Almost halfway through her short film Wasp (2003), Andrea Arnold decides to take a break from the onward flow of the narrative and send her main characters into a kind of recess. Zoe (Natalie Press) comes out of the pub where she is flirting with a man called David to meet her kids in a parking lot where they have been waiting for her. To distract them, Zoe starts playing and dancing with them; while her oldest daughter refuses to join, the camera follows their movements, dancing timidly along trying to keep up with the rhythm of the characters. With a brief running time of 26 minutes, Arnold spends a precious minute in this sequence that disrupts Zoe’s mission of finding love and seems to disturb most principles of narrative economy in filmmaking.
The word “short” has usually accompanied the word “film” as a mere qualifier. The “short film” lets the viewer know that it’s a film like any other, except for the durational difference. The short films are those movies that simply weren’t long enough to reach the feature. But what if shortness were thought of differently? Could one think of shortness in a way that does not imply a lack, a shortage, or a longing to be longer? In filmmaking, the short form has capabilities and possibilities of its own that in many ways elude the feature. By being able to evade, or at least curtail, the imperatives of narrative economy of the feature film, short films often point to the potential of film as a medium of childish play, dance, and time-mismanagement.
By being able to evade, or at least curtail, the imperatives of narrative economy of the feature film, short films often point to the potential of film as a medium of childish play, dance, and time-mismanagement.
“When a child strikes the match-head to see what happens, just for the fun of it,” writes Jean-François Lyotard in Acinema, “(s)he enjoys the movement itself… the sterile differences leading nowhere, the uncompensated losses.”[i] In Wasp, the camera isn’t very different from this child. Arnold watches, and dances with, the bodies in her frame in a sort of dazzled torpor. Giorgio Agamben believes that dance can be a means without ends; a gesture that “consists entirely of supporting and exhibiting the medial character of bodily movements.”[ii] Dance can be conceived as a kind of bodily movement that we perform just for the fun of it. Through dance, we use our bodies as a toy and not as a tool, we play with our corporeal potentials and we watch in amazement as these movements produce nothing and exist as a useless waste of energy.
For Lyotard, the narrative film produced within capitalist industries was characterized by its fundamental mission of eliminating “aberrant movements and useless expenditures.” As a counterpart, he offered his Acinema: a kind of cinema that dwells on the unproductive and the sterile through the polar opposites within bodily movement: immobility and excessive movement. The childish dance and play of Wasp tends to and points toward the latter. At its core, the dance scene in the film is constructed around motions of wasteful intensities and a playful waste of time. Lyotard didn’t quite envision the short as a medium for his Acinema, and it is true that Arnold’s film never achieves, or even attempts, to fully escape the narrative logics of film: the majority of its movements are still constrained by the three-act structure of Zoe’s story. But although the film doesn’t make the narrative stop, it does waste its time. For a minute, the childish logic of wasteful movement takes the narrative for a playdate.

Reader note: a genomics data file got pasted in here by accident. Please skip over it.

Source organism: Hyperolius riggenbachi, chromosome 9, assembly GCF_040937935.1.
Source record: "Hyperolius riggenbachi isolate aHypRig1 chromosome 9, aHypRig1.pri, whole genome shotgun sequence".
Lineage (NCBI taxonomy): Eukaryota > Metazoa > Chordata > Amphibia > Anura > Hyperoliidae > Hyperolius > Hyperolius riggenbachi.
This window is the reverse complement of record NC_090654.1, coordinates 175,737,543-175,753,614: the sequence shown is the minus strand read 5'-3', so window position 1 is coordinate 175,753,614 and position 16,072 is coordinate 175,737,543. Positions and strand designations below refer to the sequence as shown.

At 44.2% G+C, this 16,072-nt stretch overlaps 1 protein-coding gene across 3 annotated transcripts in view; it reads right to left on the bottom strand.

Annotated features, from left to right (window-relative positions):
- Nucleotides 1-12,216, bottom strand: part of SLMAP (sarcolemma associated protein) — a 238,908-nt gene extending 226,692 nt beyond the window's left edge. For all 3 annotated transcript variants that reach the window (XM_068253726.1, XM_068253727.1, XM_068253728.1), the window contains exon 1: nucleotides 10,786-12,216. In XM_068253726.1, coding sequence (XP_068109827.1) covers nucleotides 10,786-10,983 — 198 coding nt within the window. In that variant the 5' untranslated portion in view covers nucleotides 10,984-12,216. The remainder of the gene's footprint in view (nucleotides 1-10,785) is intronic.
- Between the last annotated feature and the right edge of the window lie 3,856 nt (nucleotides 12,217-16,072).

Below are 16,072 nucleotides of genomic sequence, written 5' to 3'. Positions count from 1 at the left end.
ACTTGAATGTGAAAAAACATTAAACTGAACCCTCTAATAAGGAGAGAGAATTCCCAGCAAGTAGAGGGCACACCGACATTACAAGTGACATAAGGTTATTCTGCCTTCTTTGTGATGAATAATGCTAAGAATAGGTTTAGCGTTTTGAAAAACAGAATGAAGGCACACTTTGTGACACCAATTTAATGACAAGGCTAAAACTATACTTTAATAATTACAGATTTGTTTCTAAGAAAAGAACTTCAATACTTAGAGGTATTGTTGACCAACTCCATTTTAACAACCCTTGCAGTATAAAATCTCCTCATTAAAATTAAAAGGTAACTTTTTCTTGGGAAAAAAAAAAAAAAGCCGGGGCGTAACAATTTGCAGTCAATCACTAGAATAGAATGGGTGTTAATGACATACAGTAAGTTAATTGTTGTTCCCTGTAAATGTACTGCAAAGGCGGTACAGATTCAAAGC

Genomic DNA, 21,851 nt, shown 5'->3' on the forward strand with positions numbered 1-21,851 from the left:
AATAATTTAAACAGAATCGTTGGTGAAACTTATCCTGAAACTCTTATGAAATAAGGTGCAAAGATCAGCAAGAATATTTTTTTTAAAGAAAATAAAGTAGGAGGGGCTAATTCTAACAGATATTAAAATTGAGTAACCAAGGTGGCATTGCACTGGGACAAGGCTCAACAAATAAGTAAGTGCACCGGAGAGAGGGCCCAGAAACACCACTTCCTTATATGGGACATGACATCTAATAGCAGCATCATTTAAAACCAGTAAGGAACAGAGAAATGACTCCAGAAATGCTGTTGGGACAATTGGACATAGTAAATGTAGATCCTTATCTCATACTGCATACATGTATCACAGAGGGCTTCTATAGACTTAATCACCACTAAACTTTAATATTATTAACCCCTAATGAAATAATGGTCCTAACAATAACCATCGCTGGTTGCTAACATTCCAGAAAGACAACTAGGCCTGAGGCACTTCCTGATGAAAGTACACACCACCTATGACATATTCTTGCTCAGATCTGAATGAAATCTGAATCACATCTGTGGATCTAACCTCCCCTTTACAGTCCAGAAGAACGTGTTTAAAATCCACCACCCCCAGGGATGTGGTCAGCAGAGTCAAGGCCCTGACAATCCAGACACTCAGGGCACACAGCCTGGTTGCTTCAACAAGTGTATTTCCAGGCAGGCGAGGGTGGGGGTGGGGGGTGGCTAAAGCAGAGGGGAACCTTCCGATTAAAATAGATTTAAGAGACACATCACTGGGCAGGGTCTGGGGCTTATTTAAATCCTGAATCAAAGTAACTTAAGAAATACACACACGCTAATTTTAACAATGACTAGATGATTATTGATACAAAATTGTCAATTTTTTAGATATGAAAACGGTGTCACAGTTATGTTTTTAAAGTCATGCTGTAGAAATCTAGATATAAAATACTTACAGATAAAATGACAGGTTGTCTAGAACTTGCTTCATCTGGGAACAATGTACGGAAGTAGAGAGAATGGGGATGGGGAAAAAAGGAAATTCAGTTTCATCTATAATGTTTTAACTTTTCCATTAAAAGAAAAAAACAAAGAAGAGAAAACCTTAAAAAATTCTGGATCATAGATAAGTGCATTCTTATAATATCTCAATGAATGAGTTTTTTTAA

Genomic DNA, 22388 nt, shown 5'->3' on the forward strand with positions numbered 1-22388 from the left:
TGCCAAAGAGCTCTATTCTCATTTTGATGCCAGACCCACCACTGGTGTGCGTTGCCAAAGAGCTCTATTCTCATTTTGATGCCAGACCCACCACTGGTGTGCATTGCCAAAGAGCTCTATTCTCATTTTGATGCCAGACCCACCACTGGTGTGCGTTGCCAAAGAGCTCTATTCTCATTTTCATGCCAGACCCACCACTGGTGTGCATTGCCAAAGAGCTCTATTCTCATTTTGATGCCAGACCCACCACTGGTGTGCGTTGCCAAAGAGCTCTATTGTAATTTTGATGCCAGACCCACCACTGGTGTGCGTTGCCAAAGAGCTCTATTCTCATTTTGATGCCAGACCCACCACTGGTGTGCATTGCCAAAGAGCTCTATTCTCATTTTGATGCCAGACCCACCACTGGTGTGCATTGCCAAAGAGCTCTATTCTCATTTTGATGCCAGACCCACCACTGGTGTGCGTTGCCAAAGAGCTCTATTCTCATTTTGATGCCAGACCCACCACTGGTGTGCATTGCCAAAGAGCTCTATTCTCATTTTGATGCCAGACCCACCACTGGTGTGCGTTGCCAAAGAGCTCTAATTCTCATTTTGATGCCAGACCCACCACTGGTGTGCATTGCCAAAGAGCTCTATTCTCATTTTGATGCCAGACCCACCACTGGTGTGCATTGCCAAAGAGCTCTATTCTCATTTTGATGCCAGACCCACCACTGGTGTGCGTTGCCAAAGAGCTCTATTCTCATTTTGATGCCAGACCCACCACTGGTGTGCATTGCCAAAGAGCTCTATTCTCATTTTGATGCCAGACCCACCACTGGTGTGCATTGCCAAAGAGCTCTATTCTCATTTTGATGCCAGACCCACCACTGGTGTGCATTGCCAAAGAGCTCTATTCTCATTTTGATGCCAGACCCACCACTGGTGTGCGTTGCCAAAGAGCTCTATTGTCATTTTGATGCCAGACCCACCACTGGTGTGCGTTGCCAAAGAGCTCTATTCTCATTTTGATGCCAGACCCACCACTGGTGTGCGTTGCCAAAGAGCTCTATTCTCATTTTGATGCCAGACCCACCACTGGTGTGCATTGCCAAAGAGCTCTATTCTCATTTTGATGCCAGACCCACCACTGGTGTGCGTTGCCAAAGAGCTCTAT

In a way, Arnold is able to enact this diversion because of the paucity of her story. With less than half an hour, Arnold’s film exemplifies the ability that the short film has to transform the screen into a small window, without worrying about what comes next. Because the short is faced with durational scarcity, some directors have responded by simply upending its narrative economies altogether. Although these directors are still trying to tell a story, they know they are faced with a losing game, so they respond by inventing a different game of their own. Perhaps this is why the short is so often constructed as snippets and scraps. Like a kid, one watches these shorts not looking for clues as to what the narrative will produce, nor waiting for the resolution of events, but just enjoying the diversion of the image. Lynne Ramsay, for example, doubles down on this mechanism of the short as child-like diversion in Small Deaths (1996). The linear flow and causal logics of a narrative aren’t Ramsay’s main concern and instead she structures her film around three discrete stories. In the second vignette, Ramsay’s camera roams and plays around with two young girls who approach the world with the curiosity and wonder of a kid watching a match. The girls, and the camera, stare at a snail for a few seconds, throw pebbles in a river, run and stumble through fields, and in the end they run into a “sacred cow.”
In a filmic universe where directors are encouraged to be efficient, economical, and try to make every frame count, Andrea Arnold and Lynne Ramsay stand out for sidestepping these constraints and for being uniquely interested in experimenting with the medium. Their filmic approach is like an experimentation through waste and play and it inundates other films like Ramsay’s Swimmer (2012) and Arnold’s Fish Tank (2009). Wasp and Small Deaths revel in unproductive and useless movements through dance and play, through gestures that do not seek to produce anything other than movement just for the sake of it. And perhaps they are able to do this because of their shortness. Since they are able to ignore the demands of resolution and cause-effect, these short films stand as a celebration of wasted time, of useless movement, and of a dance-like poetic that is more interested in playing around like a kid than in telling a story.